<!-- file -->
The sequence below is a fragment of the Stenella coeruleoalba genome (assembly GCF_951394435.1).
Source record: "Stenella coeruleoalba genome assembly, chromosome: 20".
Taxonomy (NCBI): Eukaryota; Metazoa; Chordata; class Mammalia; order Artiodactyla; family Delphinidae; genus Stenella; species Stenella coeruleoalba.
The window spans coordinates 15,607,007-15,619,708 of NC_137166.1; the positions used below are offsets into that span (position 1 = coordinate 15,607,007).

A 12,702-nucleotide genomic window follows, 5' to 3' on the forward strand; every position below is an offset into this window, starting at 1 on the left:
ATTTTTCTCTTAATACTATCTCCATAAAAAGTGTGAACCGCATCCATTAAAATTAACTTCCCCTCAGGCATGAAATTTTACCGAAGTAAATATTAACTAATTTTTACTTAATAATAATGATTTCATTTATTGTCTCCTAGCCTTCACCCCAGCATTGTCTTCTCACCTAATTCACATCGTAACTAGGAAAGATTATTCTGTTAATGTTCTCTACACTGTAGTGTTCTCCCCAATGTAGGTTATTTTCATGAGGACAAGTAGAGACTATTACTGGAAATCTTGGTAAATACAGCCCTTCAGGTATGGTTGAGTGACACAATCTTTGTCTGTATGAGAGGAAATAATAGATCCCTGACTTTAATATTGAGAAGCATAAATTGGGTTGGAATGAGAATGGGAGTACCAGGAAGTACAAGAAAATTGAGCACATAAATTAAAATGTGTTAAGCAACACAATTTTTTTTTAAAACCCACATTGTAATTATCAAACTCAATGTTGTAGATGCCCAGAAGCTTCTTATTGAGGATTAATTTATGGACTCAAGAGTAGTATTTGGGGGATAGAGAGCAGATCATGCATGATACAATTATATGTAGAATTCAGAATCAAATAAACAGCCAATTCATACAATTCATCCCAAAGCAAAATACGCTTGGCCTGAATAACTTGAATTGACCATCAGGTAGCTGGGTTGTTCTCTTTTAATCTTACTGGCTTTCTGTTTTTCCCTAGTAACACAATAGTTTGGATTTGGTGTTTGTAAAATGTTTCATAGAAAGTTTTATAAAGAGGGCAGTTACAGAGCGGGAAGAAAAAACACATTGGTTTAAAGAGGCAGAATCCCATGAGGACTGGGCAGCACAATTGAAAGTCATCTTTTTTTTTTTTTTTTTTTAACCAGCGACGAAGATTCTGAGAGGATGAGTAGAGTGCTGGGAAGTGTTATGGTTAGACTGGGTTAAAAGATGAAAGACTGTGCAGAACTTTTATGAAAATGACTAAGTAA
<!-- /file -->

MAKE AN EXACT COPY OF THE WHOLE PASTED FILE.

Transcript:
The sequence below is a fragment of the Stenella coeruleoalba genome (assembly GCF_951394435.1).
Source record: "Stenella coeruleoalba genome assembly, chromosome: 20".
Taxonomy (NCBI): Eukaryota; Metazoa; Chordata; class Mammalia; order Artiodactyla; family Delphinidae; genus Stenella; species Stenella coeruleoalba.
The window spans coordinates 15,607,007-15,619,708 of NC_137166.1; the positions used below are offsets into that span (position 1 = coordinate 15,607,007).

A 12,702-nucleotide genomic window follows, 5' to 3' on the forward strand; every position below is an offset into this window, starting at 1 on the left:
ATTTTTCTCTTAATACTATCTCCATAAAAAGTGTGAACCGCATCCATTAAAATTAACTTCCCCTCAGGCATGAAATTTTACCGAAGTAAATATTAACTAATTTTTACTTAATAATAATGATTTCATTTATTGTCTCCTAGCCTTCACCCCAGCATTGTCTTCTCACCTAATTCACATCGTAACTAGGAAAGATTATTCTGTTAATGTTCTCTACACTGTAGTGTTCTCCCCAATGTAGGTTATTTTCATGAGGACAAGTAGAGACTATTACTGGAAATCTTGGTAAATACAGCCCTTCAGGTATGGTTGAGTGACACAATCTTTGTCTGTATGAGAGGAAATAATAGATCCCTGACTTTAATATTGAGAAGCATAAATTGGGTTGGAATGAGAATGGGAGTACCAGGAAGTACAAGAAAATTGAGCACATAAATTAAAATGTGTTAAGCAACACAATTTTTTTTTAAAACCCACATTGTAATTATCAAACTCAATGTTGTAGATGCCCAGAAGCTTCTTATTGAGGATTAATTTATGGACTCAAGAGTAGTATTTGGGGGATAGAGAGCAGATCATGCATGATACAATTATATGTAGAATTCAGAATCAAATAAACAGCCAATTCATACAATTCATCCCAAAGCAAAATACGCTTGGCCTGAATAACTTGAATTGACCATCAGGTAGCTGGGTTGTTCTCTTTTAATCTTACTGGCTTTCTGTTTTTCCCTAGTAACACAATAGTTTGGATTTGGTGTTTGTAAAATGTTTCATAGAAAGTTTTATAAAGAGGGCAGTTACAGAGCGGGAAGAAAAAACACATTGGTTTAAAGAGGCAGAATCCCATGAGGACTGGGCAGCACAATTGAAAGTCATCTTTTTTTTTTTTTTTTTTTAACCAGCGACGAAGATTCTGAGAGGATGAGTAGAGTGCTGGGAAGTGTTATGGTTAGACTGGGTTAAAAGATGAAAGACTGTGCAGAACTTTTATGAAAATGACTAAGTAA